Sometimes, we can find ourselves researching a family whose members we think are related to our line, only to discover we were on the wrong track all along. That's how it's been this month as I try to connect the Murdock sisters back to their parents in Lafayette, Indiana, and then, hopefully, to the generation before that, back in Ireland. No matter what records I've found, I'm still left seeking more signs to clarify family connections.
The youngest of the three Murdock sisters, Sarah, had married a man by the name of John Nolan. As we've seen, John and Sarah moved around the midwest quite a few times, judging from the birth location for each Nolan child, as recorded in census records. Still, it was somewhat of a surprise to me to find Sarah's family—if, indeed, this was the correct one—once again appearing in another state by the time of the 1880 census.
This discovery in Sedgwick County, Kansas, was one I wasn't entirely confident about, as I mentioned last week. That, of course, launched me on yet another search—this time, to find any documentation to confirm I had found the right Sarah Nolan, instead of another Irish immigrant with the same name. By the end of last week, we had tried following the story of Sarah's oldest son, James, but that ended with the discovery of his sad demise at his own hand in 1892, when he was not quite forty.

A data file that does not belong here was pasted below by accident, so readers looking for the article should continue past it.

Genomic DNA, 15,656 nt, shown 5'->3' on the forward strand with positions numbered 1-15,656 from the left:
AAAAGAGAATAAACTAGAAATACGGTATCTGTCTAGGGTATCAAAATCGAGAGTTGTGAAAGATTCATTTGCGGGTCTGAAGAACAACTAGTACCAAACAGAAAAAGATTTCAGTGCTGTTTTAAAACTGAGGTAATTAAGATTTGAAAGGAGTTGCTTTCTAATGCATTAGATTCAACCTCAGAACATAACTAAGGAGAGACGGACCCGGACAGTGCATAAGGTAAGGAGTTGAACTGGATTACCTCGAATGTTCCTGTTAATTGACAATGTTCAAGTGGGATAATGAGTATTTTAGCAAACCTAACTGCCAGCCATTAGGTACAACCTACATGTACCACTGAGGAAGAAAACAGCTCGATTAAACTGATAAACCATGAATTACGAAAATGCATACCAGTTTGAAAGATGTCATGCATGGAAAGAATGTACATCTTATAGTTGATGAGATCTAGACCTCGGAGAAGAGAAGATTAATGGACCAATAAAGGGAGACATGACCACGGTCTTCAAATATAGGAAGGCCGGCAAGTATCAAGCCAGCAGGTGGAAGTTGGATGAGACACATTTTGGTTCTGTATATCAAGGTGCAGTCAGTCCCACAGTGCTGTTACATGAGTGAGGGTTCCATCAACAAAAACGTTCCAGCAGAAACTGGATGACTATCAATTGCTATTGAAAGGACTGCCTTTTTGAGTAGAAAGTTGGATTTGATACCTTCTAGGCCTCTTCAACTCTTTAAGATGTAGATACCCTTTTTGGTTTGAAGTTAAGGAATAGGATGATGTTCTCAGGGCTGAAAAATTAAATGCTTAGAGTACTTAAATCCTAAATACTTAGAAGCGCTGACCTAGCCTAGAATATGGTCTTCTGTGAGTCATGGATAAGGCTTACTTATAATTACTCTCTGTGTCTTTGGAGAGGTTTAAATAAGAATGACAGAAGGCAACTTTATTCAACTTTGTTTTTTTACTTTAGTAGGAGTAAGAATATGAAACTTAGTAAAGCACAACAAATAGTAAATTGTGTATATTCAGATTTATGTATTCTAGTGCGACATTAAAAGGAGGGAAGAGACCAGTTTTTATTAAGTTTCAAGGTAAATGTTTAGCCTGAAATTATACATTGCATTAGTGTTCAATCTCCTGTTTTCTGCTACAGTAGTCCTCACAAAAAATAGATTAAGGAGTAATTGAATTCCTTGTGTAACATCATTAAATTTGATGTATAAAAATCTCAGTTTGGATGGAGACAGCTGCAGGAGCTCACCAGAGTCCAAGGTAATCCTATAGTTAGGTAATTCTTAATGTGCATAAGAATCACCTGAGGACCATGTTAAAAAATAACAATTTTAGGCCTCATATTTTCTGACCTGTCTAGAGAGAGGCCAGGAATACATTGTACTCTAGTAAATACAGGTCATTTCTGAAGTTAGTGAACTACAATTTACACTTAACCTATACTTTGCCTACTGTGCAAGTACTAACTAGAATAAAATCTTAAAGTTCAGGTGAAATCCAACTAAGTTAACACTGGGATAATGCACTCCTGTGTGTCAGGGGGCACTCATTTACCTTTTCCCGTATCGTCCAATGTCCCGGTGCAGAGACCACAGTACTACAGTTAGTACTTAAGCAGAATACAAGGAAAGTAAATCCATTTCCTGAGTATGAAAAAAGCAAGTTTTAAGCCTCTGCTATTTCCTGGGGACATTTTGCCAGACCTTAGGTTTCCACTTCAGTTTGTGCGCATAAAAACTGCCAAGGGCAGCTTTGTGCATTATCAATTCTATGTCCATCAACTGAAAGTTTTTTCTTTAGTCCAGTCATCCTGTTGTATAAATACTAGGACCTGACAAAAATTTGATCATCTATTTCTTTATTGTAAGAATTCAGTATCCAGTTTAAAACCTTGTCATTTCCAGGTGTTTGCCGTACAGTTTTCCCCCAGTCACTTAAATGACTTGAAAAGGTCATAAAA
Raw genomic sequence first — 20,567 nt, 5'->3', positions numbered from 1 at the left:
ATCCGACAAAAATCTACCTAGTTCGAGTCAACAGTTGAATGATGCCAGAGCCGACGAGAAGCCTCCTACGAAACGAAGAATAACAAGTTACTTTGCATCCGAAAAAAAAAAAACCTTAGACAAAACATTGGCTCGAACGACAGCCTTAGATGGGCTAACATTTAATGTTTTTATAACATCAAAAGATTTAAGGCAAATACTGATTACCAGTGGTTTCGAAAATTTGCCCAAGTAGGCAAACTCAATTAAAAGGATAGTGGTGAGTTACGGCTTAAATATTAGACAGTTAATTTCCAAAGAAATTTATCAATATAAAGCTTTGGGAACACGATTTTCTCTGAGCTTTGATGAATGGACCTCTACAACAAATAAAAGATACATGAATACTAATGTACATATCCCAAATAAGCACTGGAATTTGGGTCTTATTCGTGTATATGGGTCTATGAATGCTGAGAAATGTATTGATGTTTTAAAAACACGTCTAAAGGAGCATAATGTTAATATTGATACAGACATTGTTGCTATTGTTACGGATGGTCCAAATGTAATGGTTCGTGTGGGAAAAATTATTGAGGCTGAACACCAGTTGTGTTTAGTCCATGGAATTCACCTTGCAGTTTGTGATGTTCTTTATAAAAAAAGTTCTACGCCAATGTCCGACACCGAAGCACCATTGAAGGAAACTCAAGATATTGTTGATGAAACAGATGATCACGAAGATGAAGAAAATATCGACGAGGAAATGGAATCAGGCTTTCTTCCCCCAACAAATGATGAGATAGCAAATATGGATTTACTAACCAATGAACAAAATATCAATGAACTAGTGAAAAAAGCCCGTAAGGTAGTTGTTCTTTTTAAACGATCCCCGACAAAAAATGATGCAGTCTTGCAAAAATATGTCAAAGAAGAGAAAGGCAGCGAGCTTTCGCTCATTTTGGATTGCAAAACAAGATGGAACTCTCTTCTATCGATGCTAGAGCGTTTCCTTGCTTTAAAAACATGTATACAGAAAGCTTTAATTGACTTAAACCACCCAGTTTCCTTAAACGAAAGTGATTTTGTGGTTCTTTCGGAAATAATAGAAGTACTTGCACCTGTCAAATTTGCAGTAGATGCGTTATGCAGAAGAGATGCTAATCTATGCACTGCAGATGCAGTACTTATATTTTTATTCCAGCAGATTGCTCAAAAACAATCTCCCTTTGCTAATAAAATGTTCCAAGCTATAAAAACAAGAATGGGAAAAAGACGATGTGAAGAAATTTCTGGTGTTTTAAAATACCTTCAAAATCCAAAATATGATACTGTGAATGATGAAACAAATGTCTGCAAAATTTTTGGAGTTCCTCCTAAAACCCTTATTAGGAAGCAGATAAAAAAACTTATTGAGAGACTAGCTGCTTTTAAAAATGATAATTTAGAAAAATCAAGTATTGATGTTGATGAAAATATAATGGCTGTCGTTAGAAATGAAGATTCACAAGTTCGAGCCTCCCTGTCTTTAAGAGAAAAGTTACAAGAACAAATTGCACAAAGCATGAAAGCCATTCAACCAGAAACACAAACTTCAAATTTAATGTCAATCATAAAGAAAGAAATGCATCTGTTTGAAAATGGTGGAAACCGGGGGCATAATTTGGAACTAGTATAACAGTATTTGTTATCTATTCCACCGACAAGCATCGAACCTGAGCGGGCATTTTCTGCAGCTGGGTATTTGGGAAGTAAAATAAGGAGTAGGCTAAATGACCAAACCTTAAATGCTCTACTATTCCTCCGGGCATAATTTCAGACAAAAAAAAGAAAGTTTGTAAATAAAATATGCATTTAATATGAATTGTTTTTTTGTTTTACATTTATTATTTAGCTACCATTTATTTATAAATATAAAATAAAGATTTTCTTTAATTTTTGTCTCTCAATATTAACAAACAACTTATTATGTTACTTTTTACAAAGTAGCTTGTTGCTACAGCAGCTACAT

This week begins the search all over again, this time with the next-oldest remaining son, John Nolan. Referring back to the 1886 city directory where we had found listings for Sarah and her family, it is reassuring to see the note, for those Nolan family members living at 745 South Main Street, that they had arrived in Wichita from Indiana. Likewise, a Kansas state census, taken in 1885, confirmed the Nolan family's arrival from Indiana.
The only drawback: by 1885, there was no sign in Sarah's household of her son John in the census or the city directory. However, by the time of the 1889 edition, there is mention of John Nolan in the Wichita city directory.
Take that back—there was not one mention of John Nolan in that city directory, but two. Though we are provided with the helpful information that, like his Murdock uncles before him, our John worked as a grocer—same as his brother Tony—we still need to proceed cautiously to ensure we don't end up researching the wrong line.
The bottom line is our hope to discover a death record for one of the Nolan children, identifying the maiden name of their mother, Sarah. We'll need at least one of the children to have lived into the beginning of the twentieth century, when states began issuing death certificates with such identifying information as parents' names. Let's see what we can find on Sarah's son John tomorrow.
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